Review of Unearthed Arcana “The Mystic Class” accessed here
Part 1: Psionics and how they work
This is the first part of a series of reviews of the famed Unearthed Arcana exclusive Mystic class. The Mystic class is the sole representative of psionics in DnD 5th edition and offers a really distinct experience for the player. I have been critical of this class in the past as I feel it is complicated and overpowered but we will take a look on why I feel that way. The first article will focus on psionics itself and how it works in the 5e ruleset.
With spellcasting in 5e being well-balanced, easy to learn, and easy to use it was pretty much a no-brainer for designers to emulate that as much as possible when creating a separate system to represent psychic powers. However there are some significant differences between spell casting and psionics. There are no “spell slots” but their closest equivalent is “psi points” and this is a fixed number granted at different levels the mystics use to activate their powers. This is coupled with “psi limit” which is the maximum amount of psi points you can spend on a psionic discipline at one time, and this too grows with the characters as they level. So instead of a certain number of times you can cast spells you instead use a number pool similar to “mana” in other games in which to use your psychic abilities. If you have 4 psi points for example and you use a psionic power that costs 2 psi points, you have 2 psi points remaining for other abilities. Pretty simple.
With points and their limits explained let’s examine the abilities themselves: talents and disciplines. Talents are minor psychic abilities that cost no psi points to use, similar to cantrips for spellcasters, and disciplines are greater psychic powers with different options to choose from and with different effects and psi point cost for each. Let’s examine one of the shorter psionic disciplines.
You transform your body to become a living metal, allowing you to shrug off attacks that would cripple weaker creatures.
Psychic Focus. While focused on this discipline, you gain a +1 bonus to AC.
Iron Hide (1–7 psi). As a reaction when you are hit by an attack, you gain a +1 bonus to AC for each psi point you spend on this ability. The bonus lasts until the end of your next turn. This bonus applies against the triggering attack.
Steel Hide (2 psi). As a bonus action, you gain resistance to bludgeoning, piercing, and slashing damage until the end of your next turn.
Iron Resistance (7 psi; conc., 1 hr.). As an action, you gain resistance to bludgeoning, piercing, or slashing damage (your choice)
Iron durability is a very simple discipline and it can only be used by the “immortal” sub-class as indicated in the description (more on the sub-classes in a future article) and lists a few options for the mystic to use this discipline. The first aspect of this is the “psychic focus” which grants +1 AC. Each discipline has a “psychic focus” option which is a passive ability the mystic gains while activating this focus. It costs no psi points and a player can only have one focus active at a time unless they are incapacitated or expend a bonus action to change focus.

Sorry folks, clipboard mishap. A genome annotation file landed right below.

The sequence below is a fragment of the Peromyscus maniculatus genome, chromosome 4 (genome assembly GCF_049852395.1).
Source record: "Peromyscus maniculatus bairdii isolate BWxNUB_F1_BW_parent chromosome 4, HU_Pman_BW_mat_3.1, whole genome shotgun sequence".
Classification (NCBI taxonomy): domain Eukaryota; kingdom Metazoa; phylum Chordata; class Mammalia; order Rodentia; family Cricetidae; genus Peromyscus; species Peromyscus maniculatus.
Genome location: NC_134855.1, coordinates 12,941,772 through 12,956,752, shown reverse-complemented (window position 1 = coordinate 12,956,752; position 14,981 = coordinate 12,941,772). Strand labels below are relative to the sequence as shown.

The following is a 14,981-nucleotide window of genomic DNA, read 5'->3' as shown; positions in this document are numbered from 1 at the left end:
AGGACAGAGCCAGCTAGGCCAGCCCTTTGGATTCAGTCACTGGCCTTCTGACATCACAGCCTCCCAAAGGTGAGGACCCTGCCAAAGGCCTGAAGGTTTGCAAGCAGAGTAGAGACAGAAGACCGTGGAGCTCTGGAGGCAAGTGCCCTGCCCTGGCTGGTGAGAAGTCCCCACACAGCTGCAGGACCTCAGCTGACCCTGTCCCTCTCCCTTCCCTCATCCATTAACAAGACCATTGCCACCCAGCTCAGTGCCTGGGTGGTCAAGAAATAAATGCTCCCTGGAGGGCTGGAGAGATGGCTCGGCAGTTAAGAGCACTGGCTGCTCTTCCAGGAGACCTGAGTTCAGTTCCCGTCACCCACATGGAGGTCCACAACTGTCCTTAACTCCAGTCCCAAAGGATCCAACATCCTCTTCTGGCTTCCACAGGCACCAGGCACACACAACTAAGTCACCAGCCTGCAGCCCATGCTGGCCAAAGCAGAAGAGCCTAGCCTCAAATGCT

The first point costing option is “iron hide” which costs 1 to 7 psi points, players’ choice, and the character gains a bonus to AC equal to the point expenditure as a reaction to an attack, lasting until the end of their next turn. If you are a level 1 or 2 character then due to your psi limit you can only use a maximum of 2 psi points for this ability.
Next is “steel hide” which for 2 psi points the mystic gains resistance to physical damage until the end of their next turn.
And so on and so forth.
Psionic talents are not as numerous or as varied as disciplines as it is in their nature to be simpler for the mystic to use and as a result they are not as spectacular. Some examples include “Energy Beam” which deals 1d8 of chosen damage to a target on a failed dexterity save, and “Mystic Charm” which charms one creature within 120ft on a failed charisma save. Pretty standard for something spell-like that costs no components to use.
Even though this article adds a new ruleset to the game, something I am extremely wary of, it is not too bad. We will explore the psionic powers more in depth in a future article but the new psionic “casting” is pretty straightforward. Still though I am not really sure why they decided to invent this new system and not just use the tried and true spell slots. Sure, psionic powers are not spells but there is no reason you can’t argue that mystics have limited powers much like wizards do and that the slots represent the limits of their mental strength and need a rest before they refresh.
The only thing I can think of is that the game designers intentionally wanted to pigeonhole players into disciplines, since these give you multiple cast options but are rather limiting when compared to spells. Arcane or Divine casters can choose spells across multiple schools to have a variety of casting options but the mystic is stuck with disciplines that all have the same relative bonuses to them (see above Iron Durability where each option is defensive in nature, either a bonus to AC or resistance to damage).
As it stands I think I still prefer the spell slot system but the points system is playable. I am not a fan of the limitations of the disciplines however and I still prefer the flexibility of spell casting classes. In the next article we will go more in depth into the talents and disciplines themselves followed by the class and sub-class options. All along we will discuss the pros and cons of each section.
Part 2: Class Options
Part 3: Subclasses
Part 4: Talents and Disciplines